February, the shortest month of the calendar year, was added (along with January) to the old Roman calendar by King Numa Pompilius around 713 BC, ending the anomaly of treating winter as some sort of month-free interlude. When the order of the months was altered to make January the first month, February then became the second. It seems to have taken its name from Februa, a Roman festival of washing and purification held during it.
The Julian Calendar standardized the practice of Leap Year, originally inserting an extra day between February 23 and 24 (technically doubling February 24, the sixth day before the Kalends of March, which is why in Latin a Leap Year is called an annus bissextile). But, since 2018 is not a Leap Year anyway, something we will not have to face again until 2020. that is enough said about that topic!
Growing up, I loved February. In the then operative school calendar, it usually marked the beginning of the second term of the school year. And it included at least two school holidays – Lincoln’s Birthday (February 12) and Washington’s Birthday (February 22). It also included Saint Valentine’s Day, a romantic occasion, the observance of which seems silly outside of a genuinely romantic context, but which nonetheless we invariably celebrated with "valentines" and parties at school.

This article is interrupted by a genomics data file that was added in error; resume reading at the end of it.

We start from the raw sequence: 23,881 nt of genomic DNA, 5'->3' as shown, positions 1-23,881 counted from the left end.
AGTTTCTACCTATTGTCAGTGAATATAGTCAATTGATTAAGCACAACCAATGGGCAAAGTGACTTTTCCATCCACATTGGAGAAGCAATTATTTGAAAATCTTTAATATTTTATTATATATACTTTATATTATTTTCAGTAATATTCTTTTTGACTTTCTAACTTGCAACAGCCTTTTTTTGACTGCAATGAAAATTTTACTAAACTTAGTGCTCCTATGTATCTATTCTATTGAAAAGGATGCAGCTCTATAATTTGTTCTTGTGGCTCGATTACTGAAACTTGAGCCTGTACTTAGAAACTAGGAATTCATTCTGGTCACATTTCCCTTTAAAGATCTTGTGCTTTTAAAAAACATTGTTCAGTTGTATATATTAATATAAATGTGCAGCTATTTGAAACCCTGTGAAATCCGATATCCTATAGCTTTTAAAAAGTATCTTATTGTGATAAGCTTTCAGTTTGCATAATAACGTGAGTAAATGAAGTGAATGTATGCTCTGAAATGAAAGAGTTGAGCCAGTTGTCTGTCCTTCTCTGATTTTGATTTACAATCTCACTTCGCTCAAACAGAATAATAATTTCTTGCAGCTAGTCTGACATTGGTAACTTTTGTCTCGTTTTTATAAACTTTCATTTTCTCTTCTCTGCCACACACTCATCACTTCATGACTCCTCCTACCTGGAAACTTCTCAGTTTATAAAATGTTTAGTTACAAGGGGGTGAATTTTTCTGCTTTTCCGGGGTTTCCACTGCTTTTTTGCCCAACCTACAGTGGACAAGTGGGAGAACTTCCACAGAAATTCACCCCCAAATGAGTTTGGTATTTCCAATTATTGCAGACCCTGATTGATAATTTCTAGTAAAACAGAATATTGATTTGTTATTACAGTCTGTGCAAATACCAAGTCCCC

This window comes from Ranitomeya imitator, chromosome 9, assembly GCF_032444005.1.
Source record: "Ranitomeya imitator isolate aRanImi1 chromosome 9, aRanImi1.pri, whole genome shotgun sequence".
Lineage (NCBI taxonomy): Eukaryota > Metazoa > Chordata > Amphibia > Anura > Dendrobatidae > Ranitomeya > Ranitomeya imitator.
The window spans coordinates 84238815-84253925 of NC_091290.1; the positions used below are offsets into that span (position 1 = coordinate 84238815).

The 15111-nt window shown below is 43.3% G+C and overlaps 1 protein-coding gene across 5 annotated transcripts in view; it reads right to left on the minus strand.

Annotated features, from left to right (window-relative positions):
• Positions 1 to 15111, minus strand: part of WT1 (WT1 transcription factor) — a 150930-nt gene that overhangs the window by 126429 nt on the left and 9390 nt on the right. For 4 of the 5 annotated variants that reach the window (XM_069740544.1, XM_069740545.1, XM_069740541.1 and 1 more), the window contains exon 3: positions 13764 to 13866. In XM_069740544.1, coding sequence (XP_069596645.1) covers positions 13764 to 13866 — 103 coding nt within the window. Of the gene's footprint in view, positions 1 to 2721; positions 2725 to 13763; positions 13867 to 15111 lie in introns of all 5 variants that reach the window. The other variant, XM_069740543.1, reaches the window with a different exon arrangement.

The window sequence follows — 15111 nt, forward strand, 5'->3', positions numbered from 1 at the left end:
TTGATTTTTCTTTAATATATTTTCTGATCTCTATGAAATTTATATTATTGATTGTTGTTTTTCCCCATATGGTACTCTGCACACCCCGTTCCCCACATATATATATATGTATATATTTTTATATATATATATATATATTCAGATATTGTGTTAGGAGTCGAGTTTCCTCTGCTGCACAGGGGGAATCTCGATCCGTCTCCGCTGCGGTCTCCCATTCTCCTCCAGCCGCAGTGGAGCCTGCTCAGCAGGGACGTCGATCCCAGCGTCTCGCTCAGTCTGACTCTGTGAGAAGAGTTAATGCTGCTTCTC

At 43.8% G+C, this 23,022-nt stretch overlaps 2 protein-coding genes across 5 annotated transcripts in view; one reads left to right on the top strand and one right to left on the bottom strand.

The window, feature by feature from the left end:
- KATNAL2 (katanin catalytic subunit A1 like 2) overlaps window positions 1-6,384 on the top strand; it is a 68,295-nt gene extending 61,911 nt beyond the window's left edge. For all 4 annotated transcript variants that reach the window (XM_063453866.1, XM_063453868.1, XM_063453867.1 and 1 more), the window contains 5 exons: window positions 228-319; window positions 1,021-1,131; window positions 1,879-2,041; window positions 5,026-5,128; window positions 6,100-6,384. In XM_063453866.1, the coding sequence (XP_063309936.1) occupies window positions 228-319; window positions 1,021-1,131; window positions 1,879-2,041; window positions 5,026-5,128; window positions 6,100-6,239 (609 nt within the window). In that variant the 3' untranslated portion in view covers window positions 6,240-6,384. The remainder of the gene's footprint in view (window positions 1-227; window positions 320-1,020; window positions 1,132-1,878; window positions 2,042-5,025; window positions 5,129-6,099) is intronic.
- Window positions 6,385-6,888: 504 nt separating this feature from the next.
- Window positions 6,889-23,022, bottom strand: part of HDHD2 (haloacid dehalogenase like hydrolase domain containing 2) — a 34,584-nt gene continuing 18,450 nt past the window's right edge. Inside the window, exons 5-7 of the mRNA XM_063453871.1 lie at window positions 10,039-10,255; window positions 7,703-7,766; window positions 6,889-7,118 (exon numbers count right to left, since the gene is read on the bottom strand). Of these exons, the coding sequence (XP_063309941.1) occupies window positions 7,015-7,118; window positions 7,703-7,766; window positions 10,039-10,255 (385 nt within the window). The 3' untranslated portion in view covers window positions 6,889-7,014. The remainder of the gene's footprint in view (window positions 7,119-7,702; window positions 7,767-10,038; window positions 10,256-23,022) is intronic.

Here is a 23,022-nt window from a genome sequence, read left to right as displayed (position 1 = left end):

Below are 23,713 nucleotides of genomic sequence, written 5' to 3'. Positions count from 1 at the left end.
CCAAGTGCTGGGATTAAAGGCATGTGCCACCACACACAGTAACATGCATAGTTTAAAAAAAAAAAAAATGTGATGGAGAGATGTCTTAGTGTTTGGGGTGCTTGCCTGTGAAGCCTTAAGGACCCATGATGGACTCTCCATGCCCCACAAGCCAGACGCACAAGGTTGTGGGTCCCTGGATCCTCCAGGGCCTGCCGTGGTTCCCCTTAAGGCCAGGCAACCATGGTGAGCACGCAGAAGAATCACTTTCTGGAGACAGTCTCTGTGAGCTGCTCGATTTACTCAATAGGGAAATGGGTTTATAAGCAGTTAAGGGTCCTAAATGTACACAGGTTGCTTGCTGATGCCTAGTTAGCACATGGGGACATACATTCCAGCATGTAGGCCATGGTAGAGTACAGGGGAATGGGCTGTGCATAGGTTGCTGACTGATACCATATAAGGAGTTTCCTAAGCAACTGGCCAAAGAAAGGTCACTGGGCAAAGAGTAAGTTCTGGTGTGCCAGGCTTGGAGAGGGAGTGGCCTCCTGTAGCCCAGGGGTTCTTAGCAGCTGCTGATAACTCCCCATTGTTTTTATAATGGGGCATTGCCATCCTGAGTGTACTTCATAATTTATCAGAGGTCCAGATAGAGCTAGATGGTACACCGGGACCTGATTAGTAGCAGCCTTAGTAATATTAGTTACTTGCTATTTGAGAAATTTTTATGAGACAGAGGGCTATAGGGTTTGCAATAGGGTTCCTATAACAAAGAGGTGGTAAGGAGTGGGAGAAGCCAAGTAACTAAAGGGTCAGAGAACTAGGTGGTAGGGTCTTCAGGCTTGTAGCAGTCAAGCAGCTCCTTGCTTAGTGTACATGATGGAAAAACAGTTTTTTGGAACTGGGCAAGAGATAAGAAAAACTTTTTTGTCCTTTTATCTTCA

Liturgically, one of February's most important dates is, of course, Candlemas on February 2 – the 40th Day of Christmas - which simultaneously looks back at Christmas and forward to Lent and Easter. Although we were certainly made aware of it in school, Candlemas had no noticeable impact on our lives. Unlike the practice in Catholic countries where the Christmas Crib routinely remains on display until February 2, common American practice has long been to dispose of Christmas much earlier. But, if Candlemas made little impact even in 1950s parochial school life, the following day was much more fun, for it was when we got out threats blessed, a beautiful sacramental which has thankfully survived the slings and arrows of post-modern fortune.
Then, sometimes in March but more often in February, comes Ash Wednesday, the beginning of Lent, which falls right in the middle of the month this year – on Valentine’s Day. Lent may or may not make much of an impact on most people today, but Ash Wednesday seems as popular as ever, maybe more so.
(Photo: February from the famous Très Riches Heures du Duc de Berry, an early 15th-century prayer book, which is generally considered perhaps the best surviving example of medieval French Gothic manuscript illumination)